But there is more to Porter's Sunday feature than the perennial hand wringing over (white) low-income folks ostensibly voting against their own economic interests, and there is more, too, than the persistent question regarding whether voters like those in Harlan County are more motivated by racism or economics (though the story also features some of that).  Porter gives a nod to a theme that gets more attention in the Trump era, that folks in rural America tend to feel overlooked by government, and so they've lost trust in it.  (More on that here and in about everything I've ever written about the would-be State of Jefferson).

As he did in a related feature in last Sunday's NYTimes, Porter acknowledges the desire of folks like those in Harlan County for decent jobs that pay a living wage.  That implicates critical regional economic context:  the decline of coal and the "vague but powerful resentment across the county toward a political system that people here blame for allowing, encouraging even, the decline of coal, its economic backbone."  To this day, coal provides some of the best jobs in the county, paying more than twice the average wage there.  But the number of coal jobs has dropped below 600, a small fraction of the number in the early days of the Obama administration.  Only about a third of Harlan County's working-age adults are employed.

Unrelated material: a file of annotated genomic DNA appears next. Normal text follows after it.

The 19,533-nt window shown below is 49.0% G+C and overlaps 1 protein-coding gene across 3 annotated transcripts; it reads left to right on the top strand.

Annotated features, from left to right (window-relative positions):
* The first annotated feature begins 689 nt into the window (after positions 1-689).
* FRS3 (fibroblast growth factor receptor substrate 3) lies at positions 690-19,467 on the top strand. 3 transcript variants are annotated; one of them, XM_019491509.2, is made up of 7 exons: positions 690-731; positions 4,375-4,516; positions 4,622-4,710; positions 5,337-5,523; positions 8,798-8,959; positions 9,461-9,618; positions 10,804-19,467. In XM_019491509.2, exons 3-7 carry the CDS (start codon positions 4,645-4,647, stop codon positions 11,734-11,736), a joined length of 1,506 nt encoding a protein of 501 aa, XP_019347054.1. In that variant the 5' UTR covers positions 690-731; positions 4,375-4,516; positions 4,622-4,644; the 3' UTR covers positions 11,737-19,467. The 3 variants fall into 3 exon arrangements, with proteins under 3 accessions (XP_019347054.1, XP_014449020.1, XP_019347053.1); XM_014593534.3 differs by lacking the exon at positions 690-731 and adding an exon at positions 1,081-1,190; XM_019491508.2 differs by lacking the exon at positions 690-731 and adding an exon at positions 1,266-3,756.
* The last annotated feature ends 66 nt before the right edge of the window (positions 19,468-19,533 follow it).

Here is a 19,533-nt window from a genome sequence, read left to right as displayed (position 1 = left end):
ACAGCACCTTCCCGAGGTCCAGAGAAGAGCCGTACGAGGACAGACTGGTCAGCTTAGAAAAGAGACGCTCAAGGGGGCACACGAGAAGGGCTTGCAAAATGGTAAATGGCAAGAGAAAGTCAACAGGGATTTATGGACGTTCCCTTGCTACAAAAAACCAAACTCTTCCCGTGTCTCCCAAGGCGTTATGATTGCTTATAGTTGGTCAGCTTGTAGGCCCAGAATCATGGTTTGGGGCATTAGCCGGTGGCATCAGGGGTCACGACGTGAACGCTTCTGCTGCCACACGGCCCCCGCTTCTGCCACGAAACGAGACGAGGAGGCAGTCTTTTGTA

Porter articulates an interesting rural-urban comparison, which many would read as a white-black comparison.  
Many people blame Mr. Obama’s Clean Power Plan for killing coal and credit their vote for Mr. Trump to his promise that he would revitalize the industry. Some are skeptical of a government that saved Detroit’s automakers but not Appalachia’s lifeline.  
Is Porter hinting (or should I say dog-whistling?) at something akin to Arlie Hochshild's "standing in line" and "cutting in line" metaphors?  That disgruntled low-income and working-class whites see immigrants, racial minorities, women, and even environmental concerns cutting in line ahead of them so that working class whites never get their due?

Porter closes with this discouraging thought:
As small towns lag behind prosperous urban centers along the coasts, as rural communities shed businesses and jobs, and as their residents turn to welfare as a last line of sustenance, the more they will resent Washington’s inability, or unwillingness, to stem the decline.
That thought echoes Porter's column from last week, "The Hard Truths of Trying to 'Save' the Rural Economy." That column features lots of useful and interesting charts and graphs conveying a lot of bad news (akin to this WSJ feature in May 2017:  "Rural America is the New Inner City").  Rural America is aging; brain drain is a problem.  Economic woes abound.  This, too, has become a familiar 21st century narrative about the rural.  Porter observes: